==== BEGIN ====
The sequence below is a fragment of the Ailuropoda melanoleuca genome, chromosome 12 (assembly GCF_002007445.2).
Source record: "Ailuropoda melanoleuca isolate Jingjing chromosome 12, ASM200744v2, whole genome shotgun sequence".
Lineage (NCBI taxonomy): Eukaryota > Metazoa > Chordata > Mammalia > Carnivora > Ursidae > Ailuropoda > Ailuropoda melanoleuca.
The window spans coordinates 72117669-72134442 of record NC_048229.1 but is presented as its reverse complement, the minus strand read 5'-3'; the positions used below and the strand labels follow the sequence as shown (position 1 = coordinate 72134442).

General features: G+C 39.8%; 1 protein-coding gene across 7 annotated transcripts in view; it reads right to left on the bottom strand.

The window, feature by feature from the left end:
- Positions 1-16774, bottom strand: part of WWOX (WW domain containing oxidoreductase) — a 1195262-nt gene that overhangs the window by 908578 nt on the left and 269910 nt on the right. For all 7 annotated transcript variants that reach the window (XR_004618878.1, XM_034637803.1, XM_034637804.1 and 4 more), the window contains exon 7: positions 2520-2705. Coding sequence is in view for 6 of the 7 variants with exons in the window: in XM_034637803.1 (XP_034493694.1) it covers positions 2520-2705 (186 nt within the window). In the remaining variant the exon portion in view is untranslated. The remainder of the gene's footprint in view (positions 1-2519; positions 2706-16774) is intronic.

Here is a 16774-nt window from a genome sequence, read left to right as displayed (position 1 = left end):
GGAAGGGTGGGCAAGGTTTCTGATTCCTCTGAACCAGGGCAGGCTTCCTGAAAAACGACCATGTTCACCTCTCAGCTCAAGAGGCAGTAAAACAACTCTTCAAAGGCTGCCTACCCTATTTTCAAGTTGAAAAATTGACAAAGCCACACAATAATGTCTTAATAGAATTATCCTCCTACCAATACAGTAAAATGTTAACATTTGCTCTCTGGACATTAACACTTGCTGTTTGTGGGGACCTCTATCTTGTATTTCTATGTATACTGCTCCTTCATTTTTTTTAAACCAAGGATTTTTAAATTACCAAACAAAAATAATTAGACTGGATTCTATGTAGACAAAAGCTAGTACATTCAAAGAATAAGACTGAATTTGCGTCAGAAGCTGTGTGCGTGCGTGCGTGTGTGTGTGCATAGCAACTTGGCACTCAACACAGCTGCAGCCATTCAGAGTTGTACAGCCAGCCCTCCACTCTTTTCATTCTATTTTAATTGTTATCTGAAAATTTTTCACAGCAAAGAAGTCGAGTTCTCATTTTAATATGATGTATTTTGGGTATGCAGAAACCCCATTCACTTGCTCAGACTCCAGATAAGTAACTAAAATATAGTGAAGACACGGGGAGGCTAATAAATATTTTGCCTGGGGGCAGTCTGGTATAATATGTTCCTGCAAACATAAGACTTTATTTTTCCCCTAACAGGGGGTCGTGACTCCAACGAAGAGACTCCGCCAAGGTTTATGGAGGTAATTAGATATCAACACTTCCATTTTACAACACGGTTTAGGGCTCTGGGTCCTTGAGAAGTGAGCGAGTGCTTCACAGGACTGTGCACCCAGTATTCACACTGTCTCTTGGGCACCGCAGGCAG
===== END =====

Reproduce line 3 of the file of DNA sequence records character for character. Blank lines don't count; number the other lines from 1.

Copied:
Lineage (NCBI taxonomy): Eukaryota > Metazoa > Chordata > Mammalia > Carnivora > Ursidae > Ailuropoda > Ailuropoda melanoleuca.